Jewishness of egg-donation children cast into doubt

The rabbis of the rabbinical court rejected the position that the Jewish status of a baby is determined by the birth mother.

Illustrative image of a newborn baby (photo credit: INGIMAGE)
Illustrative image of a newborn baby
(photo credit: INGIMAGE)
A state rabbinical court has refused to register as Jewish a baby conceived through the use of an egg donation by an anonymous donor, despite the fact that the woman who donated the egg and the woman who carried the baby were both registered as Jewish in the Interior Ministry.
Critics of the decision say the decision will cast doubt on the Jewishness of all children born through egg-donations, and indeed demonstrates that the rabbinical establishment has suspects the Jewishness of the entire Jewish population of the country.
In the unprecedented decision issued at the end of October but which has just come to light, the rabbinical judges of the Beersheba rabbinical court argued that the standards of the Population Authority in the Interior Ministry were not sufficient to ensure that the mother who donated the egg is indeed Jewish.
The court therefore insisted that the egg donor, whose identity is known only to the Health Ministry, undergo a Jewish status clarification review in a rabbinical court before it register the child as Jewish.
Critics of the decision pointed out that senior arbiters of Jewish law have ruled that a surrogate baby is Jewish if the mother who carries and delivers the baby is Jewish and that the status of the egg donor is not relevant.
This is indeed the policy of the Interior Ministry, which registers a baby as Jewish if the birth mother was Jewish.
Critics also argued that the Interior Ministry’s records are accurate, and that in the kind of situation under discussion “normative” Jewish law would determine the baby to be Jewish in accordance with the principle of majority, in that the overwhelming majority of citizens registered as Jewish in the Interior Ministry are indeed Jewish.
The rabbis of the rabbinical court rejected the position that the Jewish status of a baby is determined by the birth mother, and also argued that officials in the Population Registry of the Interior Ministry have less exacting standards when registering a person as Jewish than is required by Jewish law.
They therefore argued that the records of the Population Registry could not be trusted for the purposes of determining if the egg donor was Jewish or not.
Someone is determined to be Jewish by the Population Registry if their mother is registered as Jewish in the registry.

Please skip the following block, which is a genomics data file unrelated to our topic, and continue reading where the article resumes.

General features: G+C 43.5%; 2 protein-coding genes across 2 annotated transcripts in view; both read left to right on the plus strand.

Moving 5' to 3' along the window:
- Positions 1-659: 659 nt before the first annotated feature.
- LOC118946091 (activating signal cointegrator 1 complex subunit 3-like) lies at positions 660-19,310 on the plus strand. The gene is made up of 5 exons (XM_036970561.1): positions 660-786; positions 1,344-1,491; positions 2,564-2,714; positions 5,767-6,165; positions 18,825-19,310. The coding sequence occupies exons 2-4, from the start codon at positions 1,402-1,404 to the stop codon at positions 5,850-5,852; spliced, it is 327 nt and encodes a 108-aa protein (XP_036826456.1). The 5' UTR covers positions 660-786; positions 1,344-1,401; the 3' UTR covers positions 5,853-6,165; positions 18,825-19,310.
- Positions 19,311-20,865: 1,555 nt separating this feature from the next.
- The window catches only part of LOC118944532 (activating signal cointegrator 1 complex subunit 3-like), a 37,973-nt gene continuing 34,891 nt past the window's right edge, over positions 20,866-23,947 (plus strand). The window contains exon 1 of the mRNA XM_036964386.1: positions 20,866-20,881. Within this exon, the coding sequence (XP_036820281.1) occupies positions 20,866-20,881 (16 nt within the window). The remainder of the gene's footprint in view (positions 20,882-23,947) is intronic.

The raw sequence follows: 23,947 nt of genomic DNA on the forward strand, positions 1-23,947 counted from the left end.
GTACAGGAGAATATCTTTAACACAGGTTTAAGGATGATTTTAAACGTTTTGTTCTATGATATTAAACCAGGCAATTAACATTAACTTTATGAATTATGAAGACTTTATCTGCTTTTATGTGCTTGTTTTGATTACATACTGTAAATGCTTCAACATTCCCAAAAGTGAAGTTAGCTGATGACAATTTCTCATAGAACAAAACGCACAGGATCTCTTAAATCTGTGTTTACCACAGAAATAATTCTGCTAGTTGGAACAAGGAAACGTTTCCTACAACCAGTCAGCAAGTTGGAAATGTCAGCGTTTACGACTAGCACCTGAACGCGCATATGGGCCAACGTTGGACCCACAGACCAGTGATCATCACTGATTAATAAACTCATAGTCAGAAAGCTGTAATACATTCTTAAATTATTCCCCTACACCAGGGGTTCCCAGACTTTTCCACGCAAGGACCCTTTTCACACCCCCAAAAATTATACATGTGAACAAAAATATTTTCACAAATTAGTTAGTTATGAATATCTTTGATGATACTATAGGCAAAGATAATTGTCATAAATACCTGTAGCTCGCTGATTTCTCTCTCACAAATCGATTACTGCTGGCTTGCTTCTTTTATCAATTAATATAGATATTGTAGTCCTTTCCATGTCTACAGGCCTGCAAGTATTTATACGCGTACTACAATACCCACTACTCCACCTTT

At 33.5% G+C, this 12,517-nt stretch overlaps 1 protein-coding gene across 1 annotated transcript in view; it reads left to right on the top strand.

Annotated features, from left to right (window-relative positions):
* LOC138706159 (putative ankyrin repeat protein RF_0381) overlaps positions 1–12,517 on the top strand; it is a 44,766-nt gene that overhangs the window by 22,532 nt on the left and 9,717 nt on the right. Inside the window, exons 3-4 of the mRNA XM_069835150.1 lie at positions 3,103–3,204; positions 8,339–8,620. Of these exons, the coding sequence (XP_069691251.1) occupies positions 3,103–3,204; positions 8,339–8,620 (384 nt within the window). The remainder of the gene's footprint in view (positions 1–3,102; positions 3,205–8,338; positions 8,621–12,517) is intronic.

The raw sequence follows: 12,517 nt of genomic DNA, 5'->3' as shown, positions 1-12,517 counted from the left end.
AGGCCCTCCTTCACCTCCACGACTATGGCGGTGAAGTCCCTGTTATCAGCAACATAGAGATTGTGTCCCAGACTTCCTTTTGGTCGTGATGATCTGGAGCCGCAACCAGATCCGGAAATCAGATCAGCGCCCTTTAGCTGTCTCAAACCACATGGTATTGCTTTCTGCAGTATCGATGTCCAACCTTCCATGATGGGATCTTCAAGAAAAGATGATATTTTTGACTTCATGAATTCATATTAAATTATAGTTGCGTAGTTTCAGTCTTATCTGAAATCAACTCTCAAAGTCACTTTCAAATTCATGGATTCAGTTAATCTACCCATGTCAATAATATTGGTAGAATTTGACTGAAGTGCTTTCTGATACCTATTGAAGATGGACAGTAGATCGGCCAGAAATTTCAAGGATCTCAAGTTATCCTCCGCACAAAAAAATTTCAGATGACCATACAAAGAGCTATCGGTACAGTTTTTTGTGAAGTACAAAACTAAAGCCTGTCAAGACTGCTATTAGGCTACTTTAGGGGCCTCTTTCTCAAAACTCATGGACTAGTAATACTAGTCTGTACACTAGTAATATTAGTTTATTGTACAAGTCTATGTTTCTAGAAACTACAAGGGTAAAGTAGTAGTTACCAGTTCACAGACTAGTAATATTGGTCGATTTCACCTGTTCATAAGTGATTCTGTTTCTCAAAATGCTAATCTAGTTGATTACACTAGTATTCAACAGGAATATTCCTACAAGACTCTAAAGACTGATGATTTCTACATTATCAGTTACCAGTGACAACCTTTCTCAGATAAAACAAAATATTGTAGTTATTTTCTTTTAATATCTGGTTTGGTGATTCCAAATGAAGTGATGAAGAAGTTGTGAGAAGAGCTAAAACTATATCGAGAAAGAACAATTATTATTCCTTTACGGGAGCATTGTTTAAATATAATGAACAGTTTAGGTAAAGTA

The Population Registry registers immigrants as Jewish upon presentation of documentation such as a marriage certificate of their parents, or similar documents, which are usually passed to it by the Jewish Agency.
Immigrants whose mothers are not Jewish and are therefore themselves not Jewish according to Jewish law would be registered as either “without religion” or in accordance with the father’s religion, but could not be registered as Jewish.
There are more than 400,000 such citizens in Israel, the vast majority of whom are from the former Soviet Union or their descendants.
Non-Orthodox converts from the Diaspora and from Israel can also be registered as Jewish in the Population Registry, and the rabbinical judges on the Beersheba court pointed out this specific possibility as one of their chief concerns.
Rabbi Seth Farber of the ITIM religious services advisory organization argued however that the number of such converts, from Israel or those from abroad who have immigrated to Israel, was minuscule and not statistically relevant in terms of Jewish law.
The Attorney General’s Office insisted that the Population Registry records are reliable however, and that the rabbinical courts do not have the authority to re-evaluate the Jewish status of the egg donor.
The Justice Ministry which also submitted a legal position on the case noted that Jewish law has a principle of “majority” if something not permitted is mixed up in a majority of things which are permitted, the non-permitted thing is considered permitted.
The Justice Ministry argued therefore that since the overwhelming majority of those registered in the Population Registry are Jewish, the court should accept the egg donor’s Jewish status and register the baby as Jewish.
The rabbinical court decided not to deal with this argument, saying again merely that the Population Registry’s standards were not sufficient and that therefore the majority principle could not be used.
“There is no doubt that the many deficiencies in the establishment of Jewishness by the Population Registry requires that it be obligatory to clarify [Jewish status] and to rely on the majority,” the rabbis wrote.
Farber denounced the decision however, saying that the rabbis had rejected both the widely held position in Jewish law that the birth mother determines Jewish status, and the Talmudic principle of majority.
“This shows a basic distortion of Jewish law and reality,” said Farber.
“Rather than adopt a normative halachic [Jewish legal] position which would guarantee the rights and status of families who have gone through so much to bring children into the world, this decision violates the most basic principles of respect and demonstrates the religious extremism that now permeates the rabbinical courts.
“For a long time we have been fighting against the rabbinical courts for casting Jewish converts back to their non-Jewish roots; now they’re saying that fully fledged Jews are not Jewish.”